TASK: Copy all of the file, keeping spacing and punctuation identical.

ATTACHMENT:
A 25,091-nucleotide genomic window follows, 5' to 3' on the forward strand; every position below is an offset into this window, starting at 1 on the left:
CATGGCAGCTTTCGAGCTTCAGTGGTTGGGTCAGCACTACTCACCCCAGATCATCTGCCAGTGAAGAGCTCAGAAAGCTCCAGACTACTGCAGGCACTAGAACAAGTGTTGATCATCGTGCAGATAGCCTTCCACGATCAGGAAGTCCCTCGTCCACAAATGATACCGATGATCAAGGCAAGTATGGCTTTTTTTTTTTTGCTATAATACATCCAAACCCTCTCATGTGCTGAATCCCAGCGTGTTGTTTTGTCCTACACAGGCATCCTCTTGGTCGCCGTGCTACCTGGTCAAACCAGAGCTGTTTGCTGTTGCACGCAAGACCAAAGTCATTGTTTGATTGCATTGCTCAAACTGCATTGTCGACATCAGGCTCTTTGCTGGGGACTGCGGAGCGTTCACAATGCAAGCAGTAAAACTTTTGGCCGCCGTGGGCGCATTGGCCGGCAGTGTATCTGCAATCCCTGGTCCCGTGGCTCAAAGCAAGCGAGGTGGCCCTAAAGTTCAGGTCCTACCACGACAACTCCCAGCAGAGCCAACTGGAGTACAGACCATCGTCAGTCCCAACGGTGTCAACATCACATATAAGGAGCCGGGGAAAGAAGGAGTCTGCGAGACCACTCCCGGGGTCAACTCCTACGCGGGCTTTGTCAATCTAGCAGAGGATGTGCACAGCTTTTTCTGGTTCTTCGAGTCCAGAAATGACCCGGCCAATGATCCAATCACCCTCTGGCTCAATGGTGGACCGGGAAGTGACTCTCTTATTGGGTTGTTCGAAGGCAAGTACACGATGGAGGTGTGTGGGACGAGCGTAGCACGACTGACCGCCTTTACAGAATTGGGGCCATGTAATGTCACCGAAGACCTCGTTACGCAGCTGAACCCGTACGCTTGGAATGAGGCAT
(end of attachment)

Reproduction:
A 25,091-nucleotide genomic window follows, 5' to 3' on the forward strand; every position below is an offset into this window, starting at 1 on the left:
CATGGCAGCTTTCGAGCTTCAGTGGTTGGGTCAGCACTACTCACCCCAGATCATCTGCCAGTGAAGAGCTCAGAAAGCTCCAGACTACTGCAGGCACTAGAACAAGTGTTGATCATCGTGCAGATAGCCTTCCACGATCAGGAAGTCCCTCGTCCACAAATGATACCGATGATCAAGGCAAGTATGGCTTTTTTTTTTTTGCTATAATACATCCAAACCCTCTCATGTGCTGAATCCCAGCGTGTTGTTTTGTCCTACACAGGCATCCTCTTGGTCGCCGTGCTACCTGGTCAAACCAGAGCTGTTTGCTGTTGCACGCAAGACCAAAGTCATTGTTTGATTGCATTGCTCAAACTGCATTGTCGACATCAGGCTCTTTGCTGGGGACTGCGGAGCGTTCACAATGCAAGCAGTAAAACTTTTGGCCGCCGTGGGCGCATTGGCCGGCAGTGTATCTGCAATCCCTGGTCCCGTGGCTCAAAGCAAGCGAGGTGGCCCTAAAGTTCAGGTCCTACCACGACAACTCCCAGCAGAGCCAACTGGAGTACAGACCATCGTCAGTCCCAACGGTGTCAACATCACATATAAGGAGCCGGGGAAAGAAGGAGTCTGCGAGACCACTCCCGGGGTCAACTCCTACGCGGGCTTTGTCAATCTAGCAGAGGATGTGCACAGCTTTTTCTGGTTCTTCGAGTCCAGAAATGACCCGGCCAATGATCCAATCACCCTCTGGCTCAATGGTGGACCGGGAAGTGACTCTCTTATTGGGTTGTTCGAAGGCAAGTACACGATGGAGGTGTGTGGGACGAGCGTAGCACGACTGACCGCCTTTACAGAATTGGGGCCATGTAATGTCACCGAAGACCTCGTTACGCAGCTGAACCCGTACGCTTGGAATGAGGCAT